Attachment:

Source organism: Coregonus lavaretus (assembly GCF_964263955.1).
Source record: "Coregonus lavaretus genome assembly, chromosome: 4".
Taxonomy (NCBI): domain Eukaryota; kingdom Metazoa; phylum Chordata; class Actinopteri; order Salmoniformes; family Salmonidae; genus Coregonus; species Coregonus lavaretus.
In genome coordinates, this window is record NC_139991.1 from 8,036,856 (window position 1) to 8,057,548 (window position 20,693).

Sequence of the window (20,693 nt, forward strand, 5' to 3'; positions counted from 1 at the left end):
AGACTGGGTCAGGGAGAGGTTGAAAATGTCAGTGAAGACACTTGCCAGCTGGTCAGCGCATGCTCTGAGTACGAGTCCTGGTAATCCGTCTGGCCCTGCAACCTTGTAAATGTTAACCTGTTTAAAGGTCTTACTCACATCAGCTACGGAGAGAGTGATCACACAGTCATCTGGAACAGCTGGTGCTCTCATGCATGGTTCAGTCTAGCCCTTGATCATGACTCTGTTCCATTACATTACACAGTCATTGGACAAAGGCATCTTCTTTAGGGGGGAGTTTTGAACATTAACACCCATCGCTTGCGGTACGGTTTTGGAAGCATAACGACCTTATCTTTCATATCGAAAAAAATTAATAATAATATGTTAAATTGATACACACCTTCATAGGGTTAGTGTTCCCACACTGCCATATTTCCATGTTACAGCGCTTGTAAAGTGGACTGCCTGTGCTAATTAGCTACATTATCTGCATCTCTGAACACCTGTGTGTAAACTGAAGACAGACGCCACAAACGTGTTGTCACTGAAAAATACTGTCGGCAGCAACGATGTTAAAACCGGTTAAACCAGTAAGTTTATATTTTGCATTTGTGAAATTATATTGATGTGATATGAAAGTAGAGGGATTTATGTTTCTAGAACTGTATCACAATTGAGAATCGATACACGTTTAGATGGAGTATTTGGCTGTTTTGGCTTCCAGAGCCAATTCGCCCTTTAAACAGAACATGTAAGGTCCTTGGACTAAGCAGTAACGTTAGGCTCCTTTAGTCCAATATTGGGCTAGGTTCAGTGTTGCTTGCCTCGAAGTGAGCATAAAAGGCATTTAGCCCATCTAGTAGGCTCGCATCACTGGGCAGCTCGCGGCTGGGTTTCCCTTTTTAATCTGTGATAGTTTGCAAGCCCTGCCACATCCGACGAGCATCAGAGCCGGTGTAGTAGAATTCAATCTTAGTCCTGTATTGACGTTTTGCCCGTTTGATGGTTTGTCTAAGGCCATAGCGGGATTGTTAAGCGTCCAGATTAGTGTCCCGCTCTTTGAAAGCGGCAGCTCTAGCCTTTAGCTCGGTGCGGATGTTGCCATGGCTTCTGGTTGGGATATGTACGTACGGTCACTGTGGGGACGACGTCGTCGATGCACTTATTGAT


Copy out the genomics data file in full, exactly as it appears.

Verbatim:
Source organism: Coregonus lavaretus (assembly GCF_964263955.1).
Source record: "Coregonus lavaretus genome assembly, chromosome: 4".
Taxonomy (NCBI): domain Eukaryota; kingdom Metazoa; phylum Chordata; class Actinopteri; order Salmoniformes; family Salmonidae; genus Coregonus; species Coregonus lavaretus.
In genome coordinates, this window is record NC_139991.1 from 8,036,856 (window position 1) to 8,057,548 (window position 20,693).

Sequence of the window (20,693 nt, forward strand, 5' to 3'; positions counted from 1 at the left end):
AGACTGGGTCAGGGAGAGGTTGAAAATGTCAGTGAAGACACTTGCCAGCTGGTCAGCGCATGCTCTGAGTACGAGTCCTGGTAATCCGTCTGGCCCTGCAACCTTGTAAATGTTAACCTGTTTAAAGGTCTTACTCACATCAGCTACGGAGAGAGTGATCACACAGTCATCTGGAACAGCTGGTGCTCTCATGCATGGTTCAGTCTAGCCCTTGATCATGACTCTGTTCCATTACATTACACAGTCATTGGACAAAGGCATCTTCTTTAGGGGGGAGTTTTGAACATTAACACCCATCGCTTGCGGTACGGTTTTGGAAGCATAACGACCTTATCTTTCATATCGAAAAAAATTAATAATAATATGTTAAATTGATACACACCTTCATAGGGTTAGTGTTCCCACACTGCCATATTTCCATGTTACAGCGCTTGTAAAGTGGACTGCCTGTGCTAATTAGCTACATTATCTGCATCTCTGAACACCTGTGTGTAAACTGAAGACAGACGCCACAAACGTGTTGTCACTGAAAAATACTGTCGGCAGCAACGATGTTAAAACCGGTTAAACCAGTAAGTTTATATTTTGCATTTGTGAAATTATATTGATGTGATATGAAAGTAGAGGGATTTATGTTTCTAGAACTGTATCACAATTGAGAATCGATACACGTTTAGATGGAGTATTTGGCTGTTTTGGCTTCCAGAGCCAATTCGCCCTTTAAACAGAACATGTAAGGTCCTTGGACTAAGCAGTAACGTTAGGCTCCTTTAGTCCAATATTGGGCTAGGTTCAGTGTTGCTTGCCTCGAAGTGAGCATAAAAGGCATTTAGCCCATCTAGTAGGCTCGCATCACTGGGCAGCTCGCGGCTGGGTTTCCCTTTTTAATCTGTGATAGTTTGCAAGCCCTGCCACATCCGACGAGCATCAGAGCCGGTGTAGTAGAATTCAATCTTAGTCCTGTATTGACGTTTTGCCCGTTTGATGGTTTGTCTAAGGCCATAGCGGGATTGTTAAGCGTCCAGATTAGTGTCCCGCTCTTTGAAAGCGGCAGCTCTAGCCTTTAGCTCGGTGCGGATGTTGCCATGGCTTCTGGTTGGGATATGTACGTACGGTCACTGTGGGGACGACGTCGTCGATGCACTTATTGAT